Having found zero evidence after more than a year of investigating, it’s starting to follow the path of Bill Clinton’s Whitewater probe, which turned into an open-ended witch hunt that lasted eight years and only ended when Clinton finally left office.

nasch (profile) says:

Re: Re: You think it's good Rand Paul is with you in the 2 percent?

I have a hard time believing that he’d be stupid enough to actually ask Russian government agents to hack servers and commit other illegal acts in order to tamper with the election

That’s exactly what he did, and publicly. He exhorted Russian hackers to hack into Clinton’s servers, and obtain and release emails in order to damage her campaign.

Having found zero evidence after more than a year of investigating

How do you have access to the details of the Mueller investigation?

Anonymous Coward says:

Re: Re: You think it's good Rand Paul is with you in the 2 percent?

“I have a hard time believing that he’d be stupid enough to actually ask Russian government agents to hack servers and commit other illegal acts in order to tamper with the election”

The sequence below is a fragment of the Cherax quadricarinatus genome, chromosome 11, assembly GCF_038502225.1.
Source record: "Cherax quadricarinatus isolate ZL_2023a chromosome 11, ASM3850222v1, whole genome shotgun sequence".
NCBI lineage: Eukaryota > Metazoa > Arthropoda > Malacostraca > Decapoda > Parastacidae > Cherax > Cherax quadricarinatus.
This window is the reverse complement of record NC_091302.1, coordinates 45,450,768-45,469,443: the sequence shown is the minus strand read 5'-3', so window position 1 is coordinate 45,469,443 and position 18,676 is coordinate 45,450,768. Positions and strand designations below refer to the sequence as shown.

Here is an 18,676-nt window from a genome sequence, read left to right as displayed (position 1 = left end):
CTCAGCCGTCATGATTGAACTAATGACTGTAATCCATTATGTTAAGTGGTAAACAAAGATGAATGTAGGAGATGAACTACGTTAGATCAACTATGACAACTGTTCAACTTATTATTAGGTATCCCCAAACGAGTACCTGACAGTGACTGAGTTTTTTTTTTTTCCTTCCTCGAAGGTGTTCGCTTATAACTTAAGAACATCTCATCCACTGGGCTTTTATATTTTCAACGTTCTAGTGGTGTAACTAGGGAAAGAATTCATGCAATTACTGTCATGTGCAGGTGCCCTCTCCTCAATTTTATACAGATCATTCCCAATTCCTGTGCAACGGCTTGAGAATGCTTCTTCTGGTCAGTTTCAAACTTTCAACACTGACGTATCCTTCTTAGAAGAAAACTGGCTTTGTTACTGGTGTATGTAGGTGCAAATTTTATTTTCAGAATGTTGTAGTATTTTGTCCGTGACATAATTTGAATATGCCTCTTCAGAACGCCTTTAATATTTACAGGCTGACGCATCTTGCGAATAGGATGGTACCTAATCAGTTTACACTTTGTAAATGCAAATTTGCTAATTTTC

Many of us saw him do exactly that on national television, where were you?

Anonymous Coward says:

Re: it's not unconstitutional, won't put lives in danger

Wow, that sure explained everything. Your post is the internet equivalent of plugging your ears and saying “No it isn’t.” Provide some kind of support for your argument or don’t even bother posting. There is a reason why he has a popular website and you do not. Hint, it isn’t your stellar fresh breath.

That One Guy (profile) says:

Re: feeding the trolls

You know an article has really hit a nerve when the usual gang/individual really ramps up the personal attacks and insults.

What would make it extra funny would be if they think that anyone is fooled by the multiple posts by ‘multiple’ people, rather than seeing it for what it is, just more deranged ranting by TD’s most dedicated troll/stalker.

discordian_eris (profile) says:

"None of those celebrating realize how much damage they’ve actually caused."

BS. Many of them know exactly what the repercussions will be. Some of them will consider it, not a feature, but the feature of this bill. Some are sociopathic and don’t care. Some simply don’t care because their vote shows they are tough on crime and were ‘helping’ the children. The rest just voted they way the were paid to.

Daydream says:

You know…I think the politicians do this, because they’re afraid.

They know, though they won’t be heard saying it, that their America is corrupt. Police can kill and rob with impunity, corporations can file frivolous suits to seize everything you own, banks rig things so that everything you earn goes to them.